Sounds outside the frequency range of sirens (generally 1,000 to 2,000 c.p.s.) will not activate the device, since the three reeds 51-53 are tuned for specific siren ranges. When a siren is detected, its frequency will be amplified and reflected in oscillations produced at coil 50. These oscillations will then act upon one of the reeds S T-53 and cause it to vibrate due to its matched tuned frequency. The reed will make contact with its respective screws 51a53a to complete the circuit to relay 57. Relay contacts 57b and 570 will then close. Contacts 570 will activate the indicator lamp 60, which will remain lighted due to closed contacts 57b. This will alert the driver and warn him of the approaching siren. Lamp 60 will be lighted until the driver opens reset switch 58 which opens the circuit to relay 57 and therefore releases contacts 57b and 570. The apparatus is then in operating condition to detect the next siren.

In order to provide a simple mobile test of the apparatus at any time, the driver need only close the testing switch 56. This completes the circuitry for reed 54 which is tuned at a low frequency such as 400 c.p.s. By using the vehicle horn, which normally has some frequency near 400 c.p.s., the sound of the horn will be received by microphone 10 and amplified. Coil 50 will then close reed 54 against screw 54a to operate relay 57 in the same manner as described above to thereby light lamp 60. Reset switch 58 is again used to open the relay 57 for normal use when switch 56 is open. This produces a simple, visible test of all the components as mounted and during actual operation of the vehicle.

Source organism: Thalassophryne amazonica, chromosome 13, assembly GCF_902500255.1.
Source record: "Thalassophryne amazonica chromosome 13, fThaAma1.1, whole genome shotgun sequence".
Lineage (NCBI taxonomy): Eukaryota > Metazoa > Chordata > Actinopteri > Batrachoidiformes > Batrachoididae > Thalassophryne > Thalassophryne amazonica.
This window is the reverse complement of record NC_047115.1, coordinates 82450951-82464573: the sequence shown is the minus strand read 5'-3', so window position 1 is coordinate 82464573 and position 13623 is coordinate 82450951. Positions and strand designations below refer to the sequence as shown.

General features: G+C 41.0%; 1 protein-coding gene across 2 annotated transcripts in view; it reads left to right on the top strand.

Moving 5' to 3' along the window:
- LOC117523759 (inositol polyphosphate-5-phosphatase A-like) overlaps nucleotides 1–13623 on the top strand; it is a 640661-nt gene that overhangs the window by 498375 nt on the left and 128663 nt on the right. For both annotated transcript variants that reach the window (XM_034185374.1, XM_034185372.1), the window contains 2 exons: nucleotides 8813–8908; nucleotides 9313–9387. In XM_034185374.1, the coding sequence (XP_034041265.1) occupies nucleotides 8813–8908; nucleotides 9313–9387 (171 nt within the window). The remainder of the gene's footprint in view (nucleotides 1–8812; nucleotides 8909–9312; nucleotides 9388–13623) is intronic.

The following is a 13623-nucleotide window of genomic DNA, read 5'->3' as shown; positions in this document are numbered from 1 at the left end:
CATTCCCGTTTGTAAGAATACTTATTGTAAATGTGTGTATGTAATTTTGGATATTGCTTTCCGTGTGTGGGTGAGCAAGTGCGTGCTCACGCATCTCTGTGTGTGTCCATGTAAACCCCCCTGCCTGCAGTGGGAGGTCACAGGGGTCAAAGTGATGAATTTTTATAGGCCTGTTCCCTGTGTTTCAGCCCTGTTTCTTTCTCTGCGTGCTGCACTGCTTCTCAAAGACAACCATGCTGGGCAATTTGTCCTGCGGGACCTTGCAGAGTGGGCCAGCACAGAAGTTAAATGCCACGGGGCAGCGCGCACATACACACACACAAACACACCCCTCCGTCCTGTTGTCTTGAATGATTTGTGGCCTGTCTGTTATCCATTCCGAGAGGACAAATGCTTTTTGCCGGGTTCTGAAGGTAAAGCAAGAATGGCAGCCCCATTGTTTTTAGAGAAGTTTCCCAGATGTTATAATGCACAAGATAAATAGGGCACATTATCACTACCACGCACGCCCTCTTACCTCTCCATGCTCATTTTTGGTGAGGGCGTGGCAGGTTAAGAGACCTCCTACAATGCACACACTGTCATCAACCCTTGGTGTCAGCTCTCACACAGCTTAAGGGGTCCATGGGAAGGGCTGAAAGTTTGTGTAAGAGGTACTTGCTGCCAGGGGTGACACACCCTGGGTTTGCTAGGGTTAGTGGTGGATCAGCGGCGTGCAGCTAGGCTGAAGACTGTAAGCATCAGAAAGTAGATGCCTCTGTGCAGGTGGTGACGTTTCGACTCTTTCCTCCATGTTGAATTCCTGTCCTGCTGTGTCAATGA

Various modifications will be evident from a study of the example given herein. Insofar as they fall within the scope of the invention as defined in the following claims, it is intended that such modification be covered by this disclosure.

Having thus described our invention, we claim:

1. In a siren actuated warning device, the combination with an amplifier, sound receiving means wired to the input of the amplifier, said amplifier having an oscillating coil output; of reed means having a resonant frequency tuned to the frequency of a siren, said reed means being positioned adjacent said oscillating coil output so as to be movable thereby, indicator means, relay means wired between the indicator means and said reed means, said relay means being adapted to activate said indicator means in response to movement of said reed means, additional reed means having a resonant frequency tuned to the frequency of an audible test signal, said additional reed means being wired in parallel relationship with respect to said first mentioned reed means, and test switch means wired in series relation with said additional reed means.